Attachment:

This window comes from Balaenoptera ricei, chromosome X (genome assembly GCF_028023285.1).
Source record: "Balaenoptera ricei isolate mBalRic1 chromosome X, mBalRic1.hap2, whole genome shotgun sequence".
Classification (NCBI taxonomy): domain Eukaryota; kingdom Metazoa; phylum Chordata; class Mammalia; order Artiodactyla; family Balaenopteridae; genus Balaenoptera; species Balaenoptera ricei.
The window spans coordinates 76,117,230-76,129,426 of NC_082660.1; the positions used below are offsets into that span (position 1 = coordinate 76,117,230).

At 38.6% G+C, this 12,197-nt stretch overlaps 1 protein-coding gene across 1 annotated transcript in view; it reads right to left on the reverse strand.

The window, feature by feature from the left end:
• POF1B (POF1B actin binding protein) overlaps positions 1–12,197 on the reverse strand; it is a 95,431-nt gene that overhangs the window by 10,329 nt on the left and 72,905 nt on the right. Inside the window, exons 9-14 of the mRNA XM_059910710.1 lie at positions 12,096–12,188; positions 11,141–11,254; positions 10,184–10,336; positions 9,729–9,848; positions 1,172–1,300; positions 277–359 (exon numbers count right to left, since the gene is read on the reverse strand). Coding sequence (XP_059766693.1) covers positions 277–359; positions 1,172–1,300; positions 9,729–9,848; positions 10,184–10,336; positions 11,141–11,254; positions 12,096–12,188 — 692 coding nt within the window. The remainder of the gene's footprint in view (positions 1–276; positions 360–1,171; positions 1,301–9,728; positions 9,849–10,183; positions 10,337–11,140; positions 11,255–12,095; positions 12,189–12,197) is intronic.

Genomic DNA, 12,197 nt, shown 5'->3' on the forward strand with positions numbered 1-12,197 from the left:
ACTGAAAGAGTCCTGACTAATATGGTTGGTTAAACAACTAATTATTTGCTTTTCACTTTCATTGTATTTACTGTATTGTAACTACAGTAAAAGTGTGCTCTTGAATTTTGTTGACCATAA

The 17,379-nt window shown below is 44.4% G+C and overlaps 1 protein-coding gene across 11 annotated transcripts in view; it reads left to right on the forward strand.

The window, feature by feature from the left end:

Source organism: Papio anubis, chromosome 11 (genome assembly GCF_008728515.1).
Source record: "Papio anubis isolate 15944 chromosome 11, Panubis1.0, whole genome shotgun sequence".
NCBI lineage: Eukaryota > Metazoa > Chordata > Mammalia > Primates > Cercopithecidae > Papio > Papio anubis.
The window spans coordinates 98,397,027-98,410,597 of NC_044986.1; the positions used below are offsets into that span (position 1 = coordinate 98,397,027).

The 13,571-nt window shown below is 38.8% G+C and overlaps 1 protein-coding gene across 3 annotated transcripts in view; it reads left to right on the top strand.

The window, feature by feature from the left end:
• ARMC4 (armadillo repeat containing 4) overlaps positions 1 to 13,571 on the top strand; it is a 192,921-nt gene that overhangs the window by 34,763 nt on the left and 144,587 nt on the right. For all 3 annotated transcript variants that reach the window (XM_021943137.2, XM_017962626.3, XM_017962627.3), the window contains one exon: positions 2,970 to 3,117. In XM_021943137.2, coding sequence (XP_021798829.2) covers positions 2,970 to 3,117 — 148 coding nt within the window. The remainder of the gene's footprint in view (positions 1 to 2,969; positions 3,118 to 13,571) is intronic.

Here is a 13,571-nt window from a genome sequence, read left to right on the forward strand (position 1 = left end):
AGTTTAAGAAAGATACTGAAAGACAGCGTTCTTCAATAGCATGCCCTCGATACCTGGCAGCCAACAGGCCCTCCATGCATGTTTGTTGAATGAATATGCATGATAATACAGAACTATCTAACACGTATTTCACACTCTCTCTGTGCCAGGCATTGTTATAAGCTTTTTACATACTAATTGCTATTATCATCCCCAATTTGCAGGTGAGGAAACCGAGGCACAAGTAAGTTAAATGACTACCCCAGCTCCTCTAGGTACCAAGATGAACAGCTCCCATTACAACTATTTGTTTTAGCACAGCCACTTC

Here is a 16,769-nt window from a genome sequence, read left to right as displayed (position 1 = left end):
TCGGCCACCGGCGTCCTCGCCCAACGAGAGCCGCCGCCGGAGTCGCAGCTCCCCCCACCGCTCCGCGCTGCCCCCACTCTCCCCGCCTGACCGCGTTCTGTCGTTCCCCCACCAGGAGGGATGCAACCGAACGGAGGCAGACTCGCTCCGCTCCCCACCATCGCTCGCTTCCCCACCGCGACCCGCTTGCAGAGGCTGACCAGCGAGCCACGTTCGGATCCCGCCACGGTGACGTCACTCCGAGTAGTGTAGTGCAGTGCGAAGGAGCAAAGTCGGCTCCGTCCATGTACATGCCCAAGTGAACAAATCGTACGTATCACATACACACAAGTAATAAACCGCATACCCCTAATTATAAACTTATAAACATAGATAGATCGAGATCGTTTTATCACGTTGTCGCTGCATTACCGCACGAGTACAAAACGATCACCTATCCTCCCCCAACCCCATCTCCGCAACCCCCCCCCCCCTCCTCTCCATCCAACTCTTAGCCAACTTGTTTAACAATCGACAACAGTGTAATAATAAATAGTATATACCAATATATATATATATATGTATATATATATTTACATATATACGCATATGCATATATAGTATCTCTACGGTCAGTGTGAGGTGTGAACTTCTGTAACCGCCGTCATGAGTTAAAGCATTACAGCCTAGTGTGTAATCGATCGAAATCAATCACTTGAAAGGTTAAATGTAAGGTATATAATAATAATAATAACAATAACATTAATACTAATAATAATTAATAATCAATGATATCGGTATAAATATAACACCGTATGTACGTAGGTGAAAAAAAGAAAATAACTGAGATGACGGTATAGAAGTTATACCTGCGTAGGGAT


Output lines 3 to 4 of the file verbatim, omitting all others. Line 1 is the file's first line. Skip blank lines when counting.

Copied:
Classification (NCBI taxonomy): domain Eukaryota; kingdom Metazoa; phylum Chordata; class Mammalia; order Artiodactyla; family Balaenopteridae; genus Balaenoptera; species Balaenoptera ricei.
The window spans coordinates 76,117,230-76,129,426 of NC_082660.1; the positions used below are offsets into that span (position 1 = coordinate 76,117,230).